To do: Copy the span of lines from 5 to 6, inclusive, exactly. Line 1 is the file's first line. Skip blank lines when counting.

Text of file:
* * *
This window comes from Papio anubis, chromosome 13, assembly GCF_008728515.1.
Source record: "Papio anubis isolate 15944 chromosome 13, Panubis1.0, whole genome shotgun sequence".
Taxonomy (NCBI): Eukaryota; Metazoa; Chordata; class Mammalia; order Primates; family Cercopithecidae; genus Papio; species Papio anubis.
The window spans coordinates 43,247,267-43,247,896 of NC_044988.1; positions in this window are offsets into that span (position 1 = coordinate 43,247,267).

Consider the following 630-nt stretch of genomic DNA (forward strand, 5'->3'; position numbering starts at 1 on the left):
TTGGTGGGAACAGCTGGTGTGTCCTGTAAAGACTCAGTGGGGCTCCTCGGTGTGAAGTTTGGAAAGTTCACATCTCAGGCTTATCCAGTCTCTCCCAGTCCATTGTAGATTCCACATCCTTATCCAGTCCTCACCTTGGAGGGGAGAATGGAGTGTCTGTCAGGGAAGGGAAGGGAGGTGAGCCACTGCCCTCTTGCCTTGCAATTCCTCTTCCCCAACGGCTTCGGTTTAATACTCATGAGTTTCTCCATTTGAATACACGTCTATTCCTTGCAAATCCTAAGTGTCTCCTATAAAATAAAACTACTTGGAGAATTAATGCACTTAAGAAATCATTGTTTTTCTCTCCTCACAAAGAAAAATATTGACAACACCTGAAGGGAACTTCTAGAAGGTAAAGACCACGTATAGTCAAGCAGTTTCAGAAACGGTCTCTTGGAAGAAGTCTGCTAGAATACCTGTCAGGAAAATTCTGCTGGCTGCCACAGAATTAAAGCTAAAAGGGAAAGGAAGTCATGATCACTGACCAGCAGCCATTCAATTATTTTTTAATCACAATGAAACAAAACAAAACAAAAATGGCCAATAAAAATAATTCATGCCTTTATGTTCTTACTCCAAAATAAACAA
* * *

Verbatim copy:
Consider the following 630-nt stretch of genomic DNA (forward strand, 5'->3'; position numbering starts at 1 on the left):
TTGGTGGGAACAGCTGGTGTGTCCTGTAAAGACTCAGTGGGGCTCCTCGGTGTGAAGTTTGGAAAGTTCACATCTCAGGCTTATCCAGTCTCTCCCAGTCCATTGTAGATTCCACATCCTTATCCAGTCCTCACCTTGGAGGGGAGAATGGAGTGTCTGTCAGGGAAGGGAAGGGAGGTGAGCCACTGCCCTCTTGCCTTGCAATTCCTCTTCCCCAACGGCTTCGGTTTAATACTCATGAGTTTCTCCATTTGAATACACGTCTATTCCTTGCAAATCCTAAGTGTCTCCTATAAAATAAAACTACTTGGAGAATTAATGCACTTAAGAAATCATTGTTTTTCTCTCCTCACAAAGAAAAATATTGACAACACCTGAAGGGAACTTCTAGAAGGTAAAGACCACGTATAGTCAAGCAGTTTCAGAAACGGTCTCTTGGAAGAAGTCTGCTAGAATACCTGTCAGGAAAATTCTGCTGGCTGCCACAGAATTAAAGCTAAAAGGGAAAGGAAGTCATGATCACTGACCAGCAGCCATTCAATTATTTTTTAATCACAATGAAACAAAACAAAACAAAAATGGCCAATAAAAATAATTCATGCCTTTATGTTCTTACTCCAAAATAAACAA